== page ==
We all welcome you around our very first Geodesy Campfire to listen to three exciting talks by the early career scientists (ECSs) Öykü Koç, Bart Root and Sebastian Strasser. The new Geodesy EGU Campfire Events “Share Your Research” will give ECSs the chance to talk about their research and get feedback on their presentation. Below you can find detailed descriptions about their talks. In addition, we will allow time for networking after the presentations.
Please join us on Zoom on June 22nd from 11 am to 12 pm (CEST). Register for this webinar here.
Static and time-variable gravity field determination by quantum measurements: MOCAST+ study
In the on-going MOCAST+ study, the integration of cold atom interferometer and optical clocks is proposed for a satellite gravity mission. This study is investigating whether this combination can give the possibility of improving the estimation of gravity models even at low harmonic degrees, with inherent advantages in the modeling of mass transport and its global variations: this would represent fundamental information, e.g., variations in the hydrological cycle and relative mass exchange between atmosphere, oceans, cryosphere, and solid Earth. For this purpose, several mission scenarios, e.g., considering different noise levels, orbit altitudes, inter-satellite distances, and sampling rates, have been processed by exploiting the so-called space-wise approach. In this presentation, the mathematical model for the application of the space-wise approach to the simulated data, and the preliminary results of the simulations will be described.
The many challenges of reprocessing 27 years of GNSS products
Creating scientific data and products poses many challenges, not only from a purely scientific point of view, but also with respect to processing and data management. While the scientific challenges are widely discussed and published, the other aspects are barely mentioned, even though a significant amount of work and time is spent on them. This presentation highlights some of the challenges that processing enormous amounts of data and observations brings with it in the context of Graz University of Technology’s (TUG) contribution to a 27-year GNSS reprocessing campaign within the International GNSS Service (IGS). The covered topics include insights into data and metadata retrieval, processing infrastructure, performance analyses, inevitable crashes and processing issues, and quality control. All these aspects are essential in providing the best possible data and products to the scientific community.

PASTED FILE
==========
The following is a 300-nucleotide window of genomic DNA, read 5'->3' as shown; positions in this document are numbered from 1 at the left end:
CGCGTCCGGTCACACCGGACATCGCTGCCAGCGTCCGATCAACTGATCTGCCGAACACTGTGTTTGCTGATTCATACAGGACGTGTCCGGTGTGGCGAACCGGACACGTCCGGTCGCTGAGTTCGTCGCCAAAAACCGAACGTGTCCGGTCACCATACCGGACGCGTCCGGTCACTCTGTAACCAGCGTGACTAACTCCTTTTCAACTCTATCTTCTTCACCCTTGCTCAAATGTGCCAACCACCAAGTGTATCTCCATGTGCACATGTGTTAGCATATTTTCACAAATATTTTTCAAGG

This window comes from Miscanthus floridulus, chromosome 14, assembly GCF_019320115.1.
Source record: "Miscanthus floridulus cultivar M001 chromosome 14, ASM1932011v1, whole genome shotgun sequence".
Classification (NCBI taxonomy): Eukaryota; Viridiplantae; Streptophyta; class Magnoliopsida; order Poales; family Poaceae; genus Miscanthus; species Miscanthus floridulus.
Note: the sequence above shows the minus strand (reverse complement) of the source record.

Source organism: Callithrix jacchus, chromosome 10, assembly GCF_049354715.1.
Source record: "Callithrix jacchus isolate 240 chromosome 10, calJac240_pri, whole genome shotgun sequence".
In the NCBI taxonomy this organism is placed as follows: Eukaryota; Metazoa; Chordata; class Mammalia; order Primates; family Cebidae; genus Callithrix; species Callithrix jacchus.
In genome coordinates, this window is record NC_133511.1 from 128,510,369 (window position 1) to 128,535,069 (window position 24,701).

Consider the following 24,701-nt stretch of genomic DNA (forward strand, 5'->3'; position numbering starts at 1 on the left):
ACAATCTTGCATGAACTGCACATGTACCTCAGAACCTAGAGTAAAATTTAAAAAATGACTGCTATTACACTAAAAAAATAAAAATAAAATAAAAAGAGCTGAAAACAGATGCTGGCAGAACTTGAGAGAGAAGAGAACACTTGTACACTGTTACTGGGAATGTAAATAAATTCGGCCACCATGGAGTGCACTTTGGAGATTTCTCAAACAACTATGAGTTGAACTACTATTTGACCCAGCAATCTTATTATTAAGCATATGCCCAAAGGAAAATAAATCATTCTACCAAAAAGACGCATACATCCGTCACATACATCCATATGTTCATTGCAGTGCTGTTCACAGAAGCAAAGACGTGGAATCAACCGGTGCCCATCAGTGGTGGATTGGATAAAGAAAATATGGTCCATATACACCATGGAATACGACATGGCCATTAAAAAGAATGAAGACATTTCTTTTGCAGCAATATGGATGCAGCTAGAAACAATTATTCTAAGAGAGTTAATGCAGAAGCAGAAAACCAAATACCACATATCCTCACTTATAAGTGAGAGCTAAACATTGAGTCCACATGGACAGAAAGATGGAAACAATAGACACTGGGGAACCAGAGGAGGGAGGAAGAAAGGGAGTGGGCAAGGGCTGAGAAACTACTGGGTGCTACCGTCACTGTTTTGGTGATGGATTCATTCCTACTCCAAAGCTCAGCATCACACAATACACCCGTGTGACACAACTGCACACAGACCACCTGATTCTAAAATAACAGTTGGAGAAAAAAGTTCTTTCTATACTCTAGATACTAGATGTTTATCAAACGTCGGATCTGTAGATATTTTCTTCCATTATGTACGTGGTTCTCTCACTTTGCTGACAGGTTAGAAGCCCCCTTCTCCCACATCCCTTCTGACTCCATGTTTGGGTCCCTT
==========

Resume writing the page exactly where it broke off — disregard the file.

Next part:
Around the World with Professor Vening Meinesz – On the First Gravity Measurements in the Oceans
In November 1934, Den Helder, The Netherlands, the start of a remarkable voyage commenced. The Hr. Ms. KXVIII, a Dutch submarine, was about to set sail to Soerabaya, Indonesia. Onboard was a Dutch professor, Felix Andries Vening Meinesz. The life’s work of prof. Vening Meinesz are his numerous submarine expeditions. He was able to measure the Earth’s gravity field with similar precision as on land for the first time in history. Along these expeditions, the professor took his innovative pendulum apparatus, folklorised by the sailors: Het Gouden Kalf (the Golden Calf). Up until 1950, the Golden Calf was the only instrument measuring the gravity field with such precision and was responsible for 37 years of ocean gravimetry. His ground breaking data and systematic way of working changed the way of performing scientific expeditions. In the talk, we will revisit a particular expedition and use it as a steppingstone to web-based geodetic and geophysical education for students and the public.
We are looking for speakers for the next Geodesy EGU Campfire Events “Share Your Research”. Are you interested in giving a talk, then please express your interest by filling out the form: https://forms.gle/tc2vwGehHHb8THrJ7
If you have any questions about the Geodesy EGU Campfire Event, please contact the Geodesy ECS Team via firstname.lastname@example.org.